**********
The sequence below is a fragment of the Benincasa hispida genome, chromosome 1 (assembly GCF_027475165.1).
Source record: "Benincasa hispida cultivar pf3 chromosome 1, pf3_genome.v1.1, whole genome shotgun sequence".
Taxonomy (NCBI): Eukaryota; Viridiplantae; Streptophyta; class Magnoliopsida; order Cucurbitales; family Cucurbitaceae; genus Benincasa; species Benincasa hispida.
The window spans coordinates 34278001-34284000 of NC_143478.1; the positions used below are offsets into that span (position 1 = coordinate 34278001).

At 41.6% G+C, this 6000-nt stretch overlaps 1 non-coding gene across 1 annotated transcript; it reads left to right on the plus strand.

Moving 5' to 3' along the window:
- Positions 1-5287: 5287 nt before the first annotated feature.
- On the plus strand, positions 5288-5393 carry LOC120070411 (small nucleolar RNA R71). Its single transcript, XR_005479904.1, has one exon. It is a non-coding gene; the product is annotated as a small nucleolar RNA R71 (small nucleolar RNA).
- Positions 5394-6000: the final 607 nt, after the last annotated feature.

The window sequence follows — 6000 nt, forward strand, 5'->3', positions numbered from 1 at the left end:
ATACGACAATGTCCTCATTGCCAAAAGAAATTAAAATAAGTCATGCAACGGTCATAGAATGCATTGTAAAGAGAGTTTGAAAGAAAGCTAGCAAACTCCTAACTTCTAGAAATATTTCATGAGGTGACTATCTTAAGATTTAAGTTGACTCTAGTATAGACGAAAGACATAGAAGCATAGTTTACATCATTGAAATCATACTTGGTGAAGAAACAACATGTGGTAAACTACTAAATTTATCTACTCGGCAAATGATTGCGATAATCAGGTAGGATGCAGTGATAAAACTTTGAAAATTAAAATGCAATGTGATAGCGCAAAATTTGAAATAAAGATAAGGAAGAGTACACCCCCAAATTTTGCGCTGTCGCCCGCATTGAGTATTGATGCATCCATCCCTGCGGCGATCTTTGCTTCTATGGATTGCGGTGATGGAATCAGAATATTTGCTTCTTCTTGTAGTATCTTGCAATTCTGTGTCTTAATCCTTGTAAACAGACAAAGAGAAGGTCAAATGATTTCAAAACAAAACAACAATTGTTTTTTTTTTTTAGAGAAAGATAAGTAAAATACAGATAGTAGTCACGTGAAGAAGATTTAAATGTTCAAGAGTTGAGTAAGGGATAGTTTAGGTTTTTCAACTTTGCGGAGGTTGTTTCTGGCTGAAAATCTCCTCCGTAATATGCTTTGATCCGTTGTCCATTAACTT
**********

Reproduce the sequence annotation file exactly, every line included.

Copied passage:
The sequence below is a fragment of the Benincasa hispida genome, chromosome 1 (assembly GCF_027475165.1).
Source record: "Benincasa hispida cultivar pf3 chromosome 1, pf3_genome.v1.1, whole genome shotgun sequence".
Taxonomy (NCBI): Eukaryota; Viridiplantae; Streptophyta; class Magnoliopsida; order Cucurbitales; family Cucurbitaceae; genus Benincasa; species Benincasa hispida.
The window spans coordinates 34278001-34284000 of NC_143478.1; the positions used below are offsets into that span (position 1 = coordinate 34278001).

At 41.6% G+C, this 6000-nt stretch overlaps 1 non-coding gene across 1 annotated transcript; it reads left to right on the plus strand.

Moving 5' to 3' along the window:
- Positions 1-5287: 5287 nt before the first annotated feature.
- On the plus strand, positions 5288-5393 carry LOC120070411 (small nucleolar RNA R71). Its single transcript, XR_005479904.1, has one exon. It is a non-coding gene; the product is annotated as a small nucleolar RNA R71 (small nucleolar RNA).
- Positions 5394-6000: the final 607 nt, after the last annotated feature.

The window sequence follows — 6000 nt, forward strand, 5'->3', positions numbered from 1 at the left end:
ATACGACAATGTCCTCATTGCCAAAAGAAATTAAAATAAGTCATGCAACGGTCATAGAATGCATTGTAAAGAGAGTTTGAAAGAAAGCTAGCAAACTCCTAACTTCTAGAAATATTTCATGAGGTGACTATCTTAAGATTTAAGTTGACTCTAGTATAGACGAAAGACATAGAAGCATAGTTTACATCATTGAAATCATACTTGGTGAAGAAACAACATGTGGTAAACTACTAAATTTATCTACTCGGCAAATGATTGCGATAATCAGGTAGGATGCAGTGATAAAACTTTGAAAATTAAAATGCAATGTGATAGCGCAAAATTTGAAATAAAGATAAGGAAGAGTACACCCCCAAATTTTGCGCTGTCGCCCGCATTGAGTATTGATGCATCCATCCCTGCGGCGATCTTTGCTTCTATGGATTGCGGTGATGGAATCAGAATATTTGCTTCTTCTTGTAGTATCTTGCAATTCTGTGTCTTAATCCTTGTAAACAGACAAAGAGAAGGTCAAATGATTTCAAAACAAAACAACAATTGTTTTTTTTTTTTAGAGAAAGATAAGTAAAATACAGATAGTAGTCACGTGAAGAAGATTTAAATGTTCAAGAGTTGAGTAAGGGATAGTTTAGGTTTTTCAACTTTGCGGAGGTTGTTTCTGGCTGAAAATCTCCTCCGTAATATGCTTTGATCCGTTGTCCATTAACTT